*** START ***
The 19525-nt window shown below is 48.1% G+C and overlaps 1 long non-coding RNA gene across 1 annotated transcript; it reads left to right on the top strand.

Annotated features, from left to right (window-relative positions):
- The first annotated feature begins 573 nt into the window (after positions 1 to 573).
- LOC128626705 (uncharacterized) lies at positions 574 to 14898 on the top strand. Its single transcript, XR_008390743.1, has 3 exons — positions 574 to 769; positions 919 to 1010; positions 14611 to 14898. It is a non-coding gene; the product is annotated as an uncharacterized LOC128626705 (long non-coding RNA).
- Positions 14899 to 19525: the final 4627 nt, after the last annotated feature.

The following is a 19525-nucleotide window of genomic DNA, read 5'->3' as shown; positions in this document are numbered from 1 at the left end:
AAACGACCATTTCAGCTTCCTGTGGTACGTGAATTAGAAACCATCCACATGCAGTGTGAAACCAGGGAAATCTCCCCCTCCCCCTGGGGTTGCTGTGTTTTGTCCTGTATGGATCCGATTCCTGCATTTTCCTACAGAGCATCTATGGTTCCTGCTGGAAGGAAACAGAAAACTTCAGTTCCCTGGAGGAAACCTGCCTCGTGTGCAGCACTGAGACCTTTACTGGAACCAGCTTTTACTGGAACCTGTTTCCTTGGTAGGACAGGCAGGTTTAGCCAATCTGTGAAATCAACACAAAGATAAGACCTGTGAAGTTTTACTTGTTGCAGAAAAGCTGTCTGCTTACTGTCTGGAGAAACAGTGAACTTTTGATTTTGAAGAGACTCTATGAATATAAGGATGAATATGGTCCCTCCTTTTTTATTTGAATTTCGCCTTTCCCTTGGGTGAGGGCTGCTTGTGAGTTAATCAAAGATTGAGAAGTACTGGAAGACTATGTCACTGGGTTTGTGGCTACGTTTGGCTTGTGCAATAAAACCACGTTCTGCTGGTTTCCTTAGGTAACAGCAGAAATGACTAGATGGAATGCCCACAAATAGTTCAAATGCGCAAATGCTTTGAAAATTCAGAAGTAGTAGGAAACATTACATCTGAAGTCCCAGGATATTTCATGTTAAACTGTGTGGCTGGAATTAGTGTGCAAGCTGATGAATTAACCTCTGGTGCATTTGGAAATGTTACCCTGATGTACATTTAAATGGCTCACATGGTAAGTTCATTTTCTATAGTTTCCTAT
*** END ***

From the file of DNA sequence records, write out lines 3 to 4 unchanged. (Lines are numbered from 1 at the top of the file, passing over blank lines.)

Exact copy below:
- The first annotated feature begins 573 nt into the window (after positions 1 to 573).
- LOC128626705 (uncharacterized) lies at positions 574 to 14898 on the top strand. Its single transcript, XR_008390743.1, has 3 exons — positions 574 to 769; positions 919 to 1010; positions 14611 to 14898. It is a non-coding gene; the product is annotated as an uncharacterized LOC128626705 (long non-coding RNA).